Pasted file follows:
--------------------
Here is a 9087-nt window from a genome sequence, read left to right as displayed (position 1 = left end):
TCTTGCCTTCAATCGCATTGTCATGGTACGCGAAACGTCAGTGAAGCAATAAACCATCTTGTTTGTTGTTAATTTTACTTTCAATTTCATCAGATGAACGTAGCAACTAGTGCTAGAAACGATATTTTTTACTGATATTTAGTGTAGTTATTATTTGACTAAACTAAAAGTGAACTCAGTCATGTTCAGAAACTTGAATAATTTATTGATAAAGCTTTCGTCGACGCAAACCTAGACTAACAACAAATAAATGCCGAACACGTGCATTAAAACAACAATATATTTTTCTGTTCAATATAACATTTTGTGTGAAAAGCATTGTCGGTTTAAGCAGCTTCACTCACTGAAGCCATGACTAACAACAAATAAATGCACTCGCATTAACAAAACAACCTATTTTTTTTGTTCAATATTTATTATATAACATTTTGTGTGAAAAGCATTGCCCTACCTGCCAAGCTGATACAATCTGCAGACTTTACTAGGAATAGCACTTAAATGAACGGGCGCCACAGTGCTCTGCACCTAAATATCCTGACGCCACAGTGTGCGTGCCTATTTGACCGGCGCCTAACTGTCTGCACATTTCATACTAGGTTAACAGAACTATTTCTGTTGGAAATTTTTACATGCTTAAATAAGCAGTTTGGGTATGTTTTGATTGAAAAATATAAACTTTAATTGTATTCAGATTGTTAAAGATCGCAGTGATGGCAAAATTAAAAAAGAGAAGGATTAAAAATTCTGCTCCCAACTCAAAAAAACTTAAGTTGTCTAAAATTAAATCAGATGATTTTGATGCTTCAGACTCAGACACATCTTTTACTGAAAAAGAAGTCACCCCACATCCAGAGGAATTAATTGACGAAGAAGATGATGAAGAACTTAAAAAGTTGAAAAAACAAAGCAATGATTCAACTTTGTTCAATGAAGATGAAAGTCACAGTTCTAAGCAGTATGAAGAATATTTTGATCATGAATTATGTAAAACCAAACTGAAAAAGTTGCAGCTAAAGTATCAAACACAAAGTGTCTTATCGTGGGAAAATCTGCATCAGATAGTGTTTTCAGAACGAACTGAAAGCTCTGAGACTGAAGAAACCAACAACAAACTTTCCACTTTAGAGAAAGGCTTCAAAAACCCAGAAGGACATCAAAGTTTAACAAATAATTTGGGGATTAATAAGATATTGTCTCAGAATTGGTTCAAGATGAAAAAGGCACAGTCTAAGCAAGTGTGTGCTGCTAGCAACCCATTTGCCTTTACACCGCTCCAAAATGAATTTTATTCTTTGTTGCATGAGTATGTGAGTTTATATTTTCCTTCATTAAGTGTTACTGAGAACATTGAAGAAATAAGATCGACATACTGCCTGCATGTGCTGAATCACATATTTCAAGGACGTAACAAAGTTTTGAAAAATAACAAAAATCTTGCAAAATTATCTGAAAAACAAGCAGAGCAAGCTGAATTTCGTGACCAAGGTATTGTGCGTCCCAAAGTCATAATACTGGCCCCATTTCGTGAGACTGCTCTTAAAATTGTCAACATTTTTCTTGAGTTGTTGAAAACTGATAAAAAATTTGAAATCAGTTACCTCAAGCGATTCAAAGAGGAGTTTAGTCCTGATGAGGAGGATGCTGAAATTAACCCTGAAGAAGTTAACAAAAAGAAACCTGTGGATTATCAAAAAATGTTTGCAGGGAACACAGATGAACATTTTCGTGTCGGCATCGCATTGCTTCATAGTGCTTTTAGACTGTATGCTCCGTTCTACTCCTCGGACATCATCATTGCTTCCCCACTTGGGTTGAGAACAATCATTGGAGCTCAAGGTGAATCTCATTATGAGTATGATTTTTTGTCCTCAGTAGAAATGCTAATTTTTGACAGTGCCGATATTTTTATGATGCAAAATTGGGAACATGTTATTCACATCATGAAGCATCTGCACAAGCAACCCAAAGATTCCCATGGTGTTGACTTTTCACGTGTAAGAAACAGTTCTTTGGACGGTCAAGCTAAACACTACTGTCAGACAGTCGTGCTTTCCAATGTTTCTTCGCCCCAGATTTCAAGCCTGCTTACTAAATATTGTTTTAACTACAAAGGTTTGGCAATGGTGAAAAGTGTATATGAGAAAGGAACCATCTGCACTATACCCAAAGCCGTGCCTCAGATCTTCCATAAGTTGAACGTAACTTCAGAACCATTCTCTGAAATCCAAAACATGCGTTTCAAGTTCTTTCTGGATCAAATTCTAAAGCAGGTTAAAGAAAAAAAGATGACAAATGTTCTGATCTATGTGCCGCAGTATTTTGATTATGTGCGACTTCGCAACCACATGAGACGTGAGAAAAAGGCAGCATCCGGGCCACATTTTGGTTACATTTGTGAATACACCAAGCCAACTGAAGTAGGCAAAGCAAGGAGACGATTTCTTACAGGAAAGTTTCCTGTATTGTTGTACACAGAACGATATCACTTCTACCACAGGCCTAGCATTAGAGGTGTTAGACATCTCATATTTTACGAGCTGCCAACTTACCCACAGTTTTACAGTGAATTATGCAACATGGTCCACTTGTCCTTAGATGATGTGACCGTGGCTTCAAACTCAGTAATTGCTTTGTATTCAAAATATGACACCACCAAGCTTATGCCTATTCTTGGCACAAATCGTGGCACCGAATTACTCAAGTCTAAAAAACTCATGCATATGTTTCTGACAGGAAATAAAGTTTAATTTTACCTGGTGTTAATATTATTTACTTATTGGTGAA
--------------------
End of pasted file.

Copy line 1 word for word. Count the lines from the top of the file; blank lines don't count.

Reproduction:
Here is a 9087-nt window from a genome sequence, read left to right as displayed (position 1 = left end):